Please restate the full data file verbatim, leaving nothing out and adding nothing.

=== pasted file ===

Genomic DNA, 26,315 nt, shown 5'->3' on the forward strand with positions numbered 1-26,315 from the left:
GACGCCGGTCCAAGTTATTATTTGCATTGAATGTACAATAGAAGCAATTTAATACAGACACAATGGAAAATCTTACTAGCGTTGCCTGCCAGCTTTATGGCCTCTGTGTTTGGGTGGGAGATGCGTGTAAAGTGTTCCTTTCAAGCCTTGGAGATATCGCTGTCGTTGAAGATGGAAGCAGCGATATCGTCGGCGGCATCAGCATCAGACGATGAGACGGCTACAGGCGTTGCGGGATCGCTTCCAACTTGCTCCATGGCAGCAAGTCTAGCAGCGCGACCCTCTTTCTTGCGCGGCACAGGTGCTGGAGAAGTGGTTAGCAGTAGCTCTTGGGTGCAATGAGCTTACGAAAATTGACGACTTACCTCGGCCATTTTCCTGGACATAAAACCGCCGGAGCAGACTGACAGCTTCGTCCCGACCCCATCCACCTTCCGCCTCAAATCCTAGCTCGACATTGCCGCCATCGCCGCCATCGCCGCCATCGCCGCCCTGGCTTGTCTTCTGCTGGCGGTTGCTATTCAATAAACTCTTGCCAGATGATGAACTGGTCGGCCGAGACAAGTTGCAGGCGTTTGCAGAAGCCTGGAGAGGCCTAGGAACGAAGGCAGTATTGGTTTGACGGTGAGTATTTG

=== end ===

Genomic DNA, 26,315 nt, shown 5'->3' on the forward strand with positions numbered 1-26,315 from the left:
GACGCCGGTCCAAGTTATTATTTGCATTGAATGTACAATAGAAGCAATTTAATACAGACACAATGGAAAATCTTACTAGCGTTGCCTGCCAGCTTTATGGCCTCTGTGTTTGGGTGGGAGATGCGTGTAAAGTGTTCCTTTCAAGCCTTGGAGATATCGCTGTCGTTGAAGATGGAAGCAGCGATATCGTCGGCGGCATCAGCATCAGACGATGAGACGGCTACAGGCGTTGCGGGATCGCTTCCAACTTGCTCCATGGCAGCAAGTCTAGCAGCGCGACCCTCTTTCTTGCGCGGCACAGGTGCTGGAGAAGTGGTTAGCAGTAGCTCTTGGGTGCAATGAGCTTACGAAAATTGACGACTTACCTCGGCCATTTTCCTGGACATAAAACCGCCGGAGCAGACTGACAGCTTCGTCCCGACCCCATCCACCTTCCGCCTCAAATCCTAGCTCGACATTGCCGCCATCGCCGCCATCGCCGCCATCGCCGCCCTGGCTTGTCTTCTGCTGGCGGTTGCTATTCAATAAACTCTTGCCAGATGATGAACTGGTCGGCCGAGACAAGTTGCAGGCGTTTGCAGAAGCCTGGAGAGGCCTAGGAACGAAGGCAGTATTGGTTTGACGGTGAGTATTTG